Blackhawks PR Manager Anthony Filomena is all smiles as he celebrates the team's Pride Night. | Courtesy of Anthony Filomena

Content warning: This story contains mention of sexual assault.

Like many, Anthony Filomena reassessed his career and life priorities after 2020. He’d been working in public relations for several years and was content. Yet he couldn’t escape the feeling that something was missing.

Then during a random LinkedIn search in 2022, he saw that the Chicago Blackhawks were looking to hire a new PR manager. Instantly, he knew this job would mean something more substantial.

Filomena landed the gig with the Blackhawks that July, rekindling an emotional connection to his Chicago sports fandom and his experiences in youth hockey.

Growing up in Chicago’s southwest suburbs, Filomena played in floor hockey leagues from fourth grade through senior year of high school. He initially joined to impress his older brother. But after a couple of years, he found a role that gave him a home in the sport.

“It took me until middle school to realize, ‘Oh, this is actually fun’ and I don’t have to be scared anymore,” he remembered. “And I realized I liked being on defense versus offense, and I became really good at it.”

Youth hockey player poses for a photo
Anthony Filomena strikes a pose during his youth hockey days.
Photo courtesy of Anthony Filomena

Deep down, Filomena also knew that he was gay. But he didn’t begin to acknowledge this aspect of his identity until his late teens. It didn’t help matters that he was being raised in a heavily Catholic area. When he played hockey, he heard teammates say hurtful things.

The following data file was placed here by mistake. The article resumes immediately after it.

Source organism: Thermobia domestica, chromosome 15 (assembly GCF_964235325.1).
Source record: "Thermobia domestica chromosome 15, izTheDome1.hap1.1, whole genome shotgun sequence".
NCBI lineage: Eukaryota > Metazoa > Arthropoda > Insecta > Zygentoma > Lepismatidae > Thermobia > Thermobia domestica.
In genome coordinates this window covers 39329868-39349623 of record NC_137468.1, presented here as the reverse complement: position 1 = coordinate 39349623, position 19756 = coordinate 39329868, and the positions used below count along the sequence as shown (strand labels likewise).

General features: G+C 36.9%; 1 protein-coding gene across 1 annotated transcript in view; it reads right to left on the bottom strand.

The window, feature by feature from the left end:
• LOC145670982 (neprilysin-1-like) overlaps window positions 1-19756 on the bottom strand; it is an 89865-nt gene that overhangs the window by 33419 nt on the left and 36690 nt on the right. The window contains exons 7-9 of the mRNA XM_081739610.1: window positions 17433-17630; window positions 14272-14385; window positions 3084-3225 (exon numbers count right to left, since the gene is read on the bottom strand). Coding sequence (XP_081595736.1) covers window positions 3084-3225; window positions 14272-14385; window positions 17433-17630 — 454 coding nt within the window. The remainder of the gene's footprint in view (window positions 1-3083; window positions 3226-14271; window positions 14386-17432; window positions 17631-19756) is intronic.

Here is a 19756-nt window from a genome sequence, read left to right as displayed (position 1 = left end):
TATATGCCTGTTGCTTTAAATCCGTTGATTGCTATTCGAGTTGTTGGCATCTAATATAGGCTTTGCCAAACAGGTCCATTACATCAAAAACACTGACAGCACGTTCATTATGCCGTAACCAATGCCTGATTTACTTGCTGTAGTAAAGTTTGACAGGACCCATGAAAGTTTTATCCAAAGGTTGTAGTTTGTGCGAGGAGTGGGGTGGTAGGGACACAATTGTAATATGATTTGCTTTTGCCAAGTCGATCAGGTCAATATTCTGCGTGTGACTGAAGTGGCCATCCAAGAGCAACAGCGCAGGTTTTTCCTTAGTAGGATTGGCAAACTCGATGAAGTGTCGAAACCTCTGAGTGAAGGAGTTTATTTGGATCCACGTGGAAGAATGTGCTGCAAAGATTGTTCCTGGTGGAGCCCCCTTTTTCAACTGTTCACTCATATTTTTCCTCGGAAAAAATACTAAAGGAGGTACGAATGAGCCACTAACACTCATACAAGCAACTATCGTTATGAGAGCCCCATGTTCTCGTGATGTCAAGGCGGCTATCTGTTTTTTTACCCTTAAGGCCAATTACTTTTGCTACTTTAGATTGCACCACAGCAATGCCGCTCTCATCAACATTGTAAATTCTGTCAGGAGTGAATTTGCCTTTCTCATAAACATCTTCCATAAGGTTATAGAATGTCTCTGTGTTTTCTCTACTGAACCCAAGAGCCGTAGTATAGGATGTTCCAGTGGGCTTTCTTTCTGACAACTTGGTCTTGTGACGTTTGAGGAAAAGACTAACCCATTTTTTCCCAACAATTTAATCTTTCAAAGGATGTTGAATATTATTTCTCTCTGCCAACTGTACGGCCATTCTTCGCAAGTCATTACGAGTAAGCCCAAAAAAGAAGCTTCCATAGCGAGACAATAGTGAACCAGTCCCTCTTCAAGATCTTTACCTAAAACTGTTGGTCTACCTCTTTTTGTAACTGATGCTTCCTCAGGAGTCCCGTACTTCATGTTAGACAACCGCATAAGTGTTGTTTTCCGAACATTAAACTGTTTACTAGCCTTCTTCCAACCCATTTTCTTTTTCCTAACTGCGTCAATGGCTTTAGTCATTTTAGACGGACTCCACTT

“There’s certain word choices that are used — phrases, expressions — and you just don’t want to be on the other side of that. So to hear what they’re saying about other people or teams we’re playing or guys that they really knew were out or gay, it’s very disheartening to see that,” he said.

Between the homophobic language and the environment he grew up in, Filomena felt that nothing good could happen if he came out.

While he remained in the closet, his peers talked behind his back and spread rumors about his sexuality. Then after Filomena confided that he was gay to a few peers he thought he could trust, he got outed.

After this traumatic experience, Filomena struggled with his identity and mental health. It wasn’t until his early 20s that he began accepting who he was.

Just before the summer of 2015, Filomena got a tattoo of the Human Rights Campaign’s equality logo. It was a declaration that he was going to be more upfront about his sexuality.

“If I’m going to get this tattoo permanently on my body — and this was before we knew gay marriage was going to be legal — I’m ready to face whatever people think,” he stated.

Filomena has found a place in sports where he can feel uplifted as his true self with the Blackhawks.
Photo courtesy of Anthony Filomena